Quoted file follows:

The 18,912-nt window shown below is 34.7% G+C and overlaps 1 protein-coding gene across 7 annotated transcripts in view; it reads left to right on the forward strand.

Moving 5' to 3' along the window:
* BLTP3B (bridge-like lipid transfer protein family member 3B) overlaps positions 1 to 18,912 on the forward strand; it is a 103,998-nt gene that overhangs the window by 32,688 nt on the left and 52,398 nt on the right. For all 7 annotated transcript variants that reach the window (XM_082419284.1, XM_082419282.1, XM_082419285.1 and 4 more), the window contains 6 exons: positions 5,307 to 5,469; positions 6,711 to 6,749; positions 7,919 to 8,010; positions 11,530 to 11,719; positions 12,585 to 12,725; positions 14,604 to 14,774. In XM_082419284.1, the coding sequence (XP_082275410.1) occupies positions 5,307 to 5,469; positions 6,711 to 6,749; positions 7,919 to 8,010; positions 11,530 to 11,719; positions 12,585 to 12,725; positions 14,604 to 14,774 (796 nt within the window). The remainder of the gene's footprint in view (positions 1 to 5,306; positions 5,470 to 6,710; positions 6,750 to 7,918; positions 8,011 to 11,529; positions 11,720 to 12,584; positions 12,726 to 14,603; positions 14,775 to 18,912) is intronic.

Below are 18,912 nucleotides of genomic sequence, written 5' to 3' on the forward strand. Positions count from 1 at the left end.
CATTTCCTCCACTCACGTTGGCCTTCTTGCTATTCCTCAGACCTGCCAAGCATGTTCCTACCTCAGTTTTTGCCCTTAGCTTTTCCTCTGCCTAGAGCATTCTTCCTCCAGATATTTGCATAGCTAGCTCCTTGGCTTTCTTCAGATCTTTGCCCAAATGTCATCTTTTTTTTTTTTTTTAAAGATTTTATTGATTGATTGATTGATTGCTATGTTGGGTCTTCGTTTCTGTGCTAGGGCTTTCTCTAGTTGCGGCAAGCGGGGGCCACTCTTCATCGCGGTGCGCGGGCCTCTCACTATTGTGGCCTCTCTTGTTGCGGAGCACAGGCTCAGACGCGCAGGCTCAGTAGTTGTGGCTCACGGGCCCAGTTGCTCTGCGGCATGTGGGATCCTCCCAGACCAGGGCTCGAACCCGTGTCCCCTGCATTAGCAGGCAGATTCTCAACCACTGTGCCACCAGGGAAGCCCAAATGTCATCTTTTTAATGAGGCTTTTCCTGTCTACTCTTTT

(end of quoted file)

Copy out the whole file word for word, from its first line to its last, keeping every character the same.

The 18,912-nt window shown below is 34.7% G+C and overlaps 1 protein-coding gene across 7 annotated transcripts in view; it reads left to right on the forward strand.

Moving 5' to 3' along the window:
* BLTP3B (bridge-like lipid transfer protein family member 3B) overlaps positions 1 to 18,912 on the forward strand; it is a 103,998-nt gene that overhangs the window by 32,688 nt on the left and 52,398 nt on the right. For all 7 annotated transcript variants that reach the window (XM_082419284.1, XM_082419282.1, XM_082419285.1 and 4 more), the window contains 6 exons: positions 5,307 to 5,469; positions 6,711 to 6,749; positions 7,919 to 8,010; positions 11,530 to 11,719; positions 12,585 to 12,725; positions 14,604 to 14,774. In XM_082419284.1, the coding sequence (XP_082275410.1) occupies positions 5,307 to 5,469; positions 6,711 to 6,749; positions 7,919 to 8,010; positions 11,530 to 11,719; positions 12,585 to 12,725; positions 14,604 to 14,774 (796 nt within the window). The remainder of the gene's footprint in view (positions 1 to 5,306; positions 5,470 to 6,710; positions 6,750 to 7,918; positions 8,011 to 11,529; positions 11,720 to 12,584; positions 12,726 to 14,603; positions 14,775 to 18,912) is intronic.

Below are 18,912 nucleotides of genomic sequence, written 5' to 3' on the forward strand. Positions count from 1 at the left end.
CATTTCCTCCACTCACGTTGGCCTTCTTGCTATTCCTCAGACCTGCCAAGCATGTTCCTACCTCAGTTTTTGCCCTTAGCTTTTCCTCTGCCTAGAGCATTCTTCCTCCAGATATTTGCATAGCTAGCTCCTTGGCTTTCTTCAGATCTTTGCCCAAATGTCATCTTTTTTTTTTTTTTTAAAGATTTTATTGATTGATTGATTGATTGCTATGTTGGGTCTTCGTTTCTGTGCTAGGGCTTTCTCTAGTTGCGGCAAGCGGGGGCCACTCTTCATCGCGGTGCGCGGGCCTCTCACTATTGTGGCCTCTCTTGTTGCGGAGCACAGGCTCAGACGCGCAGGCTCAGTAGTTGTGGCTCACGGGCCCAGTTGCTCTGCGGCATGTGGGATCCTCCCAGACCAGGGCTCGAACCCGTGTCCCCTGCATTAGCAGGCAGATTCTCAACCACTGTGCCACCAGGGAAGCCCAAATGTCATCTTTTTAATGAGGCTTTTCCTGTCTACTCTTTT